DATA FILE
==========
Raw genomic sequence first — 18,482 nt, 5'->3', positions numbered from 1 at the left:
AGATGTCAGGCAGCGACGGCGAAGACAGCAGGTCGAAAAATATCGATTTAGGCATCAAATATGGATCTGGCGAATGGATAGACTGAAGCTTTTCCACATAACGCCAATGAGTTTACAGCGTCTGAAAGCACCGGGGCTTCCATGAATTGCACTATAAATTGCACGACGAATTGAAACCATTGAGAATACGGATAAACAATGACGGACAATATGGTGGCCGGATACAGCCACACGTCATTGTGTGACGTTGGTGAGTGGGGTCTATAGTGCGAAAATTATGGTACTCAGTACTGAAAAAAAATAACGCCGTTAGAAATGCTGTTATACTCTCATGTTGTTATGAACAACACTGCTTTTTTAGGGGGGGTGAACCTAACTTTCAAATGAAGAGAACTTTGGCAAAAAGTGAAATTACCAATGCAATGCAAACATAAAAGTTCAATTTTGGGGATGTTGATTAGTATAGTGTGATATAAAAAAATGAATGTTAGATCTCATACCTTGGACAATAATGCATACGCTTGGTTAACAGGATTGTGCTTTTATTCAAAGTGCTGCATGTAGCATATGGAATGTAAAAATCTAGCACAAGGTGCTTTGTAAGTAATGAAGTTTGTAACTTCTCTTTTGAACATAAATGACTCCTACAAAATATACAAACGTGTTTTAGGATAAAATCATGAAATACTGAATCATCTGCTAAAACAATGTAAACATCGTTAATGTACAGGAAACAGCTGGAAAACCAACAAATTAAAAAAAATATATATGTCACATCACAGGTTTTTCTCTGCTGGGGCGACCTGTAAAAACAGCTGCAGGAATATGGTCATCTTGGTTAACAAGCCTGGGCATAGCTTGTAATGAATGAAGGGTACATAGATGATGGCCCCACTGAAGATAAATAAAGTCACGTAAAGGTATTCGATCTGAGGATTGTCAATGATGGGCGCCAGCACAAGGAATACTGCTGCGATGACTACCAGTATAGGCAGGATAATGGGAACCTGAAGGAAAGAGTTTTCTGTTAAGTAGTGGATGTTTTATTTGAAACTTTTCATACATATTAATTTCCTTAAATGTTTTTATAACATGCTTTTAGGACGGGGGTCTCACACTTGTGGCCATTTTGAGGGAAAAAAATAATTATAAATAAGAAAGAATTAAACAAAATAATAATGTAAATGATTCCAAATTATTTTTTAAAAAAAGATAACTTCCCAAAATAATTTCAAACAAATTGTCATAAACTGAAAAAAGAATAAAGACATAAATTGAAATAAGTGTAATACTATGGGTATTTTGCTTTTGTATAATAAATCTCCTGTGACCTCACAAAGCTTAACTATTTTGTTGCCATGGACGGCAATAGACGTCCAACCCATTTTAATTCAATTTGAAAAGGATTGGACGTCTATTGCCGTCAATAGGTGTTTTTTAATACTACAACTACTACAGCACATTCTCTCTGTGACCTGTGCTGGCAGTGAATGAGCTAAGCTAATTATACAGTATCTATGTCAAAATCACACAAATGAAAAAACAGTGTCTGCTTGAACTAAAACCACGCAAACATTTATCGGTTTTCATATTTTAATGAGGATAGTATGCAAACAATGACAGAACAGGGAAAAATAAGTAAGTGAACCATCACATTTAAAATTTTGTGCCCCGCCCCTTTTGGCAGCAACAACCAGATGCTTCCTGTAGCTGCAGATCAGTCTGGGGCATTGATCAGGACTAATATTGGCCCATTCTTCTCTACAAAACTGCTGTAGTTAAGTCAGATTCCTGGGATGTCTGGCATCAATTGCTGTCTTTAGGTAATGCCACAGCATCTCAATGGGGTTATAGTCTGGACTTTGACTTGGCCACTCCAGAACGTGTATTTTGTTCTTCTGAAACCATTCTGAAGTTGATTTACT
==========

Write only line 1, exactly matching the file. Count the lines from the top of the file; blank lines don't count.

Raw genomic sequence first — 18,482 nt, 5'->3', positions numbered from 1 at the left: